Students, pastors get plugged into preaching at festival


Preaching, the Rev. Adam Hamilton says, has never been as important as it is now.

“The health of the church is highly dependent upon our doing our best to preach well,” the founding pastor of Church of the Resurrection in Leawood, Kansas, said. “I think it’s the single most important thing we do in our life as a pastor, aside from tending our own souls and making sure we’re serving God ourselves.”

The Rev. Ashlee Alley, Great Plains Conference clergy recruitment and development
coordinator, serves communion to Kristina Heinrich, a Great Plains VBS intern and
Fort Hays State University student from Wilson, Kansas. Photo by David Burke

Church of the Resurrection hosted the second-annual Young Preachers Festival and Conference on July 21-22, and its 138 attendees represented 27 annual conferences in 26 states. Those at the conference were nearly evenly split between high school and college students, graduate and seminary students, and pastors already serving in local churches.

“There’s a passion in our church to see the church renewed, and to see the next generation of leaders being equipped,” said Debi Nixon, managing executive director of Church of the Resurrection and one of the festival coordinators. “We wanted to be a part of what God was doing to raise up the next generation of leaders for the church.”

The festival included keynote speakers Alyce McKenzie, professor of preaching and worship at Southern Methodist University’s Perkins School of Theology in Dallas; Olu Brown, lead pastor of Impact Church in East Point, Georgia; Matt Miofsky, lead pastor and founder of The Gathering UMC in St. Louis; Great Plains Bishop Scott Jones; and Hamilton.

“If you preach well, people come to faith in Christ. If you preach well, people grow deeper in their faith,” Hamilton said prior to his keynote speech on the first night. “If you preach well, people give their time in Christian service. If you preach well, they’re inspired to go out and serve Christ in the world. If you preach well, they’re inspired to give more of their time, talent and resources.”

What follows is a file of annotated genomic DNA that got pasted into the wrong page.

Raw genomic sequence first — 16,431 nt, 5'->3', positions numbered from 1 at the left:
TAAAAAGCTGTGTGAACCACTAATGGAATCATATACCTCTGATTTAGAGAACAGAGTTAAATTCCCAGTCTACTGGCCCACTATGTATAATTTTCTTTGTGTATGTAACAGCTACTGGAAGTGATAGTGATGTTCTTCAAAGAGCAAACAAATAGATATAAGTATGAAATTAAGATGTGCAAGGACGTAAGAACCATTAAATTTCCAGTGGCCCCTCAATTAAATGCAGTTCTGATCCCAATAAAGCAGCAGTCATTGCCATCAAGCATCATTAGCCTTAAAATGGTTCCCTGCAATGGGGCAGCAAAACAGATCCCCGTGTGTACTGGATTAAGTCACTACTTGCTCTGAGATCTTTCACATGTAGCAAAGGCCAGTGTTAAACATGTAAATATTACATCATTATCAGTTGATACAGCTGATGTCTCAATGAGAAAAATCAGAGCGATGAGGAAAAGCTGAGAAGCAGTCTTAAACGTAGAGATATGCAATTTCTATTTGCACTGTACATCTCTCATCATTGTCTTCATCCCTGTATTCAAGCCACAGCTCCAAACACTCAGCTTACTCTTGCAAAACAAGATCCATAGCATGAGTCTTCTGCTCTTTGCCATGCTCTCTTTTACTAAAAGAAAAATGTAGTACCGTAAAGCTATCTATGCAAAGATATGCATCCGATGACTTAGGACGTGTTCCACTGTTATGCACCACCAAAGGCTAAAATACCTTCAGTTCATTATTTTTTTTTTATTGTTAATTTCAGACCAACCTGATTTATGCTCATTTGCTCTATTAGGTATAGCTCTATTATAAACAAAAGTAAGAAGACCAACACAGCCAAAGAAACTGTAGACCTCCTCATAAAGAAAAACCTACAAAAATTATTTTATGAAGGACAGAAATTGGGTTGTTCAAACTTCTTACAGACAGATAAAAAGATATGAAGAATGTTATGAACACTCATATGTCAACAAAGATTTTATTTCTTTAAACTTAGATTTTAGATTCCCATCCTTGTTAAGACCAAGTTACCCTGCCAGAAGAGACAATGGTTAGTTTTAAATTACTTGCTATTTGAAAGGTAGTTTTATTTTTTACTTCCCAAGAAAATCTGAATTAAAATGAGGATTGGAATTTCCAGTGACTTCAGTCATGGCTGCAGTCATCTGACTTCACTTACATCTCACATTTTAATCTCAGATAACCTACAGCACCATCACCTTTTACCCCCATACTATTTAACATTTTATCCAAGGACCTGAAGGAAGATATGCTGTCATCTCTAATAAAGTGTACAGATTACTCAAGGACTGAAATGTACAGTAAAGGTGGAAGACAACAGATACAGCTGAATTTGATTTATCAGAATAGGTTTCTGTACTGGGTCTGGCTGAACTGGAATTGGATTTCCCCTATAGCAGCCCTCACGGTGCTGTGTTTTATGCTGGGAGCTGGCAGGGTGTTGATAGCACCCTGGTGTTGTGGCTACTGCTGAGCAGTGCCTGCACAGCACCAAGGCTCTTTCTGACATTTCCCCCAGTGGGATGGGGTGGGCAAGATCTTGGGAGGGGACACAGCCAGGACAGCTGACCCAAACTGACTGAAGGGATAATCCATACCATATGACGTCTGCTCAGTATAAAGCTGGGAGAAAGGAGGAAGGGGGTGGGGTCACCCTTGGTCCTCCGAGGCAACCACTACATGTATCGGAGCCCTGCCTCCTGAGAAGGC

Before his speech, Hamilton said pastors “need to up our game” to best communicate in a short-attention span, highly visual society.

“We have access to things no other generation of preachers ever had access to. We can get information at our fingertips, which means we ought to prepare better-informed sermons than we ever have before,” he said. “We have the ability to use technology to communicate. The use of video changes things – we can use it to tell the story. We live in a visual society where people want to see it.”

Besides the keynote addresses, workshops were conducted to discuss inclusive preaching, the use of pop culture and sharing personal stories.

There were also lighter moments, including a “Sermon Slam,” where volunteers competed to extemporaneously give their thoughts on a Bible verse chosen at random.

Grace Woods, a senior this fall at Tonganoxie High School in Kansas, volunteered to compete in the Sermon Slam – and then Hamilton was chosen as her opponent.

“I’m learning what it means to become a pastor – the scary parts and the parts that take a lot of work,” Woods said of the festival. “It’s opened my eyes to say, ‘Yes, I think I can do it.’”

The Rev. Lora Andrews, pastor of Grace UMC in Winfield, Kansas, said she looked at the festival as a refresher course from seminary.

“In seminary, it’s academics, but these are practitioners who are doing that work,” said Andrews, who said she is leaving the festival with the courage to start “switching things up” and improve her sermon preparation time.

A 35-year veteran of the ministry, the Rev. Jaime Farias of the Laurel UMC in Nebraska, said he was encouraged by the young people attending the festival.

“Hopefully, our prayer is that they find opportunities to get involved in some seminary and be involved in participation,” he said.

Farias said he was learning how to connect with younger generations.

“I’m learning how to proclaim the message in a society that’s changing a lot,” he said. “I’m learning about using technology to spread the word of God.”

The festival concluded with the young pastors and students giving sermons from the same lectionary, with critiques by veteran preachers.

A grant helped fund the first two years of the festival, and Nixon said she hoped the event would be able to continue.

“Preaching is so important in our ability to retain people who might want to give us a try,” she said. “That preaching, that communication from the platform is important for people to connect with something that’s relevant and makes them want to come back.”

David Burke, communications coordinator, can be contacted at

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